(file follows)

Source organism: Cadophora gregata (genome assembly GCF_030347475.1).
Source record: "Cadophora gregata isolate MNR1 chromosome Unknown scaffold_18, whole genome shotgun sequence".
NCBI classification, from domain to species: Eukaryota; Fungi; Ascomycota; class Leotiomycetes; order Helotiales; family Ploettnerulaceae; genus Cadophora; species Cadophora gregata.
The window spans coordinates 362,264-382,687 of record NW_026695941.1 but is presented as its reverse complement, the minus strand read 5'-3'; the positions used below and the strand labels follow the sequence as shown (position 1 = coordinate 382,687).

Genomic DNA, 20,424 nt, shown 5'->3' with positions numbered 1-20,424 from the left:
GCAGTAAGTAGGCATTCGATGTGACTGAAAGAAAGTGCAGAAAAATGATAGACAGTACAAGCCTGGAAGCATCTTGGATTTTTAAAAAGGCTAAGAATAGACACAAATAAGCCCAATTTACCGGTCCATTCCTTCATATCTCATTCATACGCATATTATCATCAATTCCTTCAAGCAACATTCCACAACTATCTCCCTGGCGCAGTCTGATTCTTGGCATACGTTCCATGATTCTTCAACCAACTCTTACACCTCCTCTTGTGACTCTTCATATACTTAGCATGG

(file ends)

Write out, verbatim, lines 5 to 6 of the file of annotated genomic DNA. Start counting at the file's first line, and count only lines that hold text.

Genomic DNA, 20,424 nt, shown 5'->3' with positions numbered 1-20,424 from the left:
GCAGTAAGTAGGCATTCGATGTGACTGAAAGAAAGTGCAGAAAAATGATAGACAGTACAAGCCTGGAAGCATCTTGGATTTTTAAAAAGGCTAAGAATAGACACAAATAAGCCCAATTTACCGGTCCATTCCTTCATATCTCATTCATACGCATATTATCATCAATTCCTTCAAGCAACATTCCACAACTATCTCCCTGGCGCAGTCTGATTCTTGGCATACGTTCCATGATTCTTCAACCAACTCTTACACCTCCTCTTGTGACTCTTCATATACTTAGCATGG